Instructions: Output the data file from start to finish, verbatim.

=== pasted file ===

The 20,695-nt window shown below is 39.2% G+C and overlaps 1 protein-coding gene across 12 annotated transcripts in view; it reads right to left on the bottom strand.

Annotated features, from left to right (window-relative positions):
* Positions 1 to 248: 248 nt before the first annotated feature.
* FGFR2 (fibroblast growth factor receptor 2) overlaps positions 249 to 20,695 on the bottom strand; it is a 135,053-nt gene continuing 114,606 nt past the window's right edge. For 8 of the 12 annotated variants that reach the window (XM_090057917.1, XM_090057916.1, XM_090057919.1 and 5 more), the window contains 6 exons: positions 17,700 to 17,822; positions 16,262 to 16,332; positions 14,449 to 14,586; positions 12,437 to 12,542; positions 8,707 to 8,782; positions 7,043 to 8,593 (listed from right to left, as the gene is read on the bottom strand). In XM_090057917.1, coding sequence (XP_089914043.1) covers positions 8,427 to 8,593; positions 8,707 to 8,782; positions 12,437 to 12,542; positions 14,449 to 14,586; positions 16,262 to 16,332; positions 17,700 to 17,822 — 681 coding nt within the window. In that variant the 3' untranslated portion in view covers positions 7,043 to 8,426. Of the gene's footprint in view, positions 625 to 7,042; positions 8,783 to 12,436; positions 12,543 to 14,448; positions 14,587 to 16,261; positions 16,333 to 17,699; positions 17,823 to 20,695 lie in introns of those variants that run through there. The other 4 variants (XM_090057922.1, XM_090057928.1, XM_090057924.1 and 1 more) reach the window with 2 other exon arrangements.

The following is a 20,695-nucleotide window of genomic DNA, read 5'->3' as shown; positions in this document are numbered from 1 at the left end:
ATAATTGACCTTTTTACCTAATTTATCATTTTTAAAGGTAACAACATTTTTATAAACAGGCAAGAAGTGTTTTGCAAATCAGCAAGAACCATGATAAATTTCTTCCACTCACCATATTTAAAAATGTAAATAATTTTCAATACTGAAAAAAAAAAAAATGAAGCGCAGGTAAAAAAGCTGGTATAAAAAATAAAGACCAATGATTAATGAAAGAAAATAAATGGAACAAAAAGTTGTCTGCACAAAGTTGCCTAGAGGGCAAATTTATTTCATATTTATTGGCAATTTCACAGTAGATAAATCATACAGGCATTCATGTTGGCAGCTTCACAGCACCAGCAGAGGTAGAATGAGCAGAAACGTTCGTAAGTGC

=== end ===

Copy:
The 20,695-nt window shown below is 39.2% G+C and overlaps 1 protein-coding gene across 12 annotated transcripts in view; it reads right to left on the bottom strand.

Annotated features, from left to right (window-relative positions):
* Positions 1 to 248: 248 nt before the first annotated feature.
* FGFR2 (fibroblast growth factor receptor 2) overlaps positions 249 to 20,695 on the bottom strand; it is a 135,053-nt gene continuing 114,606 nt past the window's right edge. For 8 of the 12 annotated variants that reach the window (XM_090057917.1, XM_090057916.1, XM_090057919.1 and 5 more), the window contains 6 exons: positions 17,700 to 17,822; positions 16,262 to 16,332; positions 14,449 to 14,586; positions 12,437 to 12,542; positions 8,707 to 8,782; positions 7,043 to 8,593 (listed from right to left, as the gene is read on the bottom strand). In XM_090057917.1, coding sequence (XP_089914043.1) covers positions 8,427 to 8,593; positions 8,707 to 8,782; positions 12,437 to 12,542; positions 14,449 to 14,586; positions 16,262 to 16,332; positions 17,700 to 17,822 — 681 coding nt within the window. In that variant the 3' untranslated portion in view covers positions 7,043 to 8,426. Of the gene's footprint in view, positions 625 to 7,042; positions 8,783 to 12,436; positions 12,543 to 14,448; positions 14,587 to 16,261; positions 16,333 to 17,699; positions 17,823 to 20,695 lie in introns of those variants that run through there. The other 4 variants (XM_090057922.1, XM_090057928.1, XM_090057924.1 and 1 more) reach the window with 2 other exon arrangements.

The following is a 20,695-nucleotide window of genomic DNA, read 5'->3' as shown; positions in this document are numbered from 1 at the left end:
ATAATTGACCTTTTTACCTAATTTATCATTTTTAAAGGTAACAACATTTTTATAAACAGGCAAGAAGTGTTTTGCAAATCAGCAAGAACCATGATAAATTTCTTCCACTCACCATATTTAAAAATGTAAATAATTTTCAATACTGAAAAAAAAAAAAATGAAGCGCAGGTAAAAAAGCTGGTATAAAAAATAAAGACCAATGATTAATGAAAGAAAATAAATGGAACAAAAAGTTGTCTGCACAAAGTTGCCTAGAGGGCAAATTTATTTCATATTTATTGGCAATTTCACAGTAGATAAATCATACAGGCATTCATGTTGGCAGCTTCACAGCACCAGCAGAGGTAGAATGAGCAGAAACGTTCGTAAGTGC